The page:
Lettuce tissue damage affects the growth and/or survival of Escherichia coli O157:H7
M. R. WACHTEL, Y. Luo, Y. Huang, and J. L. Mc Evoy. Produce Quality & Safety Lab, USDA-ARS-Beltsville Area, 10300 Baltimore Ave., Bldg. 002, Rm. 117, Beltsville, MD 20705
Field coring is a recent industrial development designed to increase production yield of iceberg lettuce. This process generally increases in-plant production yield from the traditional 60 - 70% to nearly 100%. However, this process involves some tissue damage when lettuce heads are dropped from a height of ~ 6 feet as they pass from a conveyor belt to the field holding bin. Our objective was to assess the severity of lettuce tissue damage upon dropping and its possible correlation with the capacity to sustain growth and/or survival of Escherichia coli O157:H7. Lettuce heads were inoculated in a 106 CFU/ml E. coli O157:H7 NalidixicR solution. Heads were dropped 6 feet onto a wooden pallet covered with cardboard, simulating commercial harvesting of field cored lettuce. Pathogens were enumerated by plating on LB-Nal agar. The relative conductivity of iceberg lettuce heads increased in correlation with the falling distance, indicating that severe membrane damage was induced when heads fell from greater distances. Damaged lettuce tissue allowed the survival or growth of ~ 0.5 log E. coli O157:H7 relative to the control after lettuce heads were stored at ambient temperature for 4 hours followed by 4°C storage for 48 hours. The immediate spray application (fine mist) of 100 ppm total chlorine did not significantly reduce pathogen numbers on both damaged and non-damaged heads. Dipping lettuce pieces in 100 ppm chlorine for 1 minute, 48 hours post-inoculation resulted in a ~ 0.5 log E. coli decrease compared to the non-dipped control. Larger numbers of pathogens were recovered on the damaged heads compared to non-damaged heads, regardless of the chlorine treatment. These results suggest that tissue damage incurred in the field increases the potential risk for pathogen contamination. Chlorine treatment was of limited effectiveness in combating this problem.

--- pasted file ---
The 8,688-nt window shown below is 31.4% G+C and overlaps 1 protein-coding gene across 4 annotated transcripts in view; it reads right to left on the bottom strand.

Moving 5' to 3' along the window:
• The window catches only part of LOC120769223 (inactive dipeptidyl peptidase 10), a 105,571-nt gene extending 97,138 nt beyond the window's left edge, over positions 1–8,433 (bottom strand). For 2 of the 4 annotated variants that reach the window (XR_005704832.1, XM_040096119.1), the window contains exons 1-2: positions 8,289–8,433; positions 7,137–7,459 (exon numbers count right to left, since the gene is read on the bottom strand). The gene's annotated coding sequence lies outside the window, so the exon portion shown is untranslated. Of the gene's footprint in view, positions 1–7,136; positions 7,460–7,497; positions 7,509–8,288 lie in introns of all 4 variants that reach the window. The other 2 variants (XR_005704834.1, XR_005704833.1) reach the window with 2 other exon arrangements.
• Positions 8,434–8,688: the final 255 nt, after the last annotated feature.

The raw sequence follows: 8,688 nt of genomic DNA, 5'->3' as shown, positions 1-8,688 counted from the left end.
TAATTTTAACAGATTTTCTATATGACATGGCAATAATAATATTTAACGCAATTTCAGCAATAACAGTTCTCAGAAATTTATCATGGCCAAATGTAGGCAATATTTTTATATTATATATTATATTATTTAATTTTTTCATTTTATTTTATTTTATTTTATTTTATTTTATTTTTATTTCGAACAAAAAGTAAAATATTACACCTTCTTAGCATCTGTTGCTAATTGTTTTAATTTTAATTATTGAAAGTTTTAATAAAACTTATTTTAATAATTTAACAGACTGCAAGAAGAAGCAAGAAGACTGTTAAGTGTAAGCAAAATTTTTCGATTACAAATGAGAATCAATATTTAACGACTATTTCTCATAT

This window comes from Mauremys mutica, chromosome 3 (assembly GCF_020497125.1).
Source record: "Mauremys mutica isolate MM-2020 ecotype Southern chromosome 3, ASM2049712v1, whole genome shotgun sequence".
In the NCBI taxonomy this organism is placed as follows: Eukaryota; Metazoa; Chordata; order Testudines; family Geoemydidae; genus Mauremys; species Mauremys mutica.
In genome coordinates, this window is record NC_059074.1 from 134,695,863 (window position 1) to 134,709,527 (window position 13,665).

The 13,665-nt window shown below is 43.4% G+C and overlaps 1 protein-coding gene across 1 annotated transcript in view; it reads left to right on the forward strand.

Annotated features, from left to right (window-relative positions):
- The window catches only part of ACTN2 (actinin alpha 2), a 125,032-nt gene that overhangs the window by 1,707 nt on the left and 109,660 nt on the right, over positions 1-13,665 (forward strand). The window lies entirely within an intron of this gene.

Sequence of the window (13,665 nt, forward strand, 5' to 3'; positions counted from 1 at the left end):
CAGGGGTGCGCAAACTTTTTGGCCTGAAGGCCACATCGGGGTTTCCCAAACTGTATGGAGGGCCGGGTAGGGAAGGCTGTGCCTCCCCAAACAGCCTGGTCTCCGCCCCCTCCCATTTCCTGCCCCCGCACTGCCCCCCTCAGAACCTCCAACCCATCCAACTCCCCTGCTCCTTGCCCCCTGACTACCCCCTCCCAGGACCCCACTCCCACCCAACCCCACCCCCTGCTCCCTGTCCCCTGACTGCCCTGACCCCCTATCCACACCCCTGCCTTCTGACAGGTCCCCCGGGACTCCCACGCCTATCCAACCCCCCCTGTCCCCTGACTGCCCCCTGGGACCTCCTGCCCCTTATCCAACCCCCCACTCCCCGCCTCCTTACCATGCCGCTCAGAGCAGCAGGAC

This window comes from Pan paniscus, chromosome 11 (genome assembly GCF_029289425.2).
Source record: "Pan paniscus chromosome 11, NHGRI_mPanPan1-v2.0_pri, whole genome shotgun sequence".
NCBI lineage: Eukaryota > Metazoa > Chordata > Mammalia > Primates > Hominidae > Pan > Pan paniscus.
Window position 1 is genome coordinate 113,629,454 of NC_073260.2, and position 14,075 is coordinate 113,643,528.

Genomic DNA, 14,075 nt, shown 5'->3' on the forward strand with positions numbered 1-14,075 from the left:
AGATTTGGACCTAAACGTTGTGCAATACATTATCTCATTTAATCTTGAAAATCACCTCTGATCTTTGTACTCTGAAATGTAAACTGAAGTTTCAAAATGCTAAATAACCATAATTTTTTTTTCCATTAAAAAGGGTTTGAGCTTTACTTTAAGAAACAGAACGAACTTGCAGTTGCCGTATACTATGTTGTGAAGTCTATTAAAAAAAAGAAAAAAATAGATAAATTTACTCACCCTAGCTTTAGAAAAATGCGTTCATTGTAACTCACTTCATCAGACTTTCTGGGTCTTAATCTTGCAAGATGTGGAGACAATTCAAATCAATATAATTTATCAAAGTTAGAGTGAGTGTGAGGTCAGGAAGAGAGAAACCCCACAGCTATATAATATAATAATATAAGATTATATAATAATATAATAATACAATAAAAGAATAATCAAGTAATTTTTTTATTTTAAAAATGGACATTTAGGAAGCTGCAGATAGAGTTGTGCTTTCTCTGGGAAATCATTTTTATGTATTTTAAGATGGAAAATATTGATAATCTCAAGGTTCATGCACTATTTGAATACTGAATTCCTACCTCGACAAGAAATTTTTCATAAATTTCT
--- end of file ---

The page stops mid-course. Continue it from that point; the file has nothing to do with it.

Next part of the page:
Session 15D, Food Microbiology: Fruits and vegetables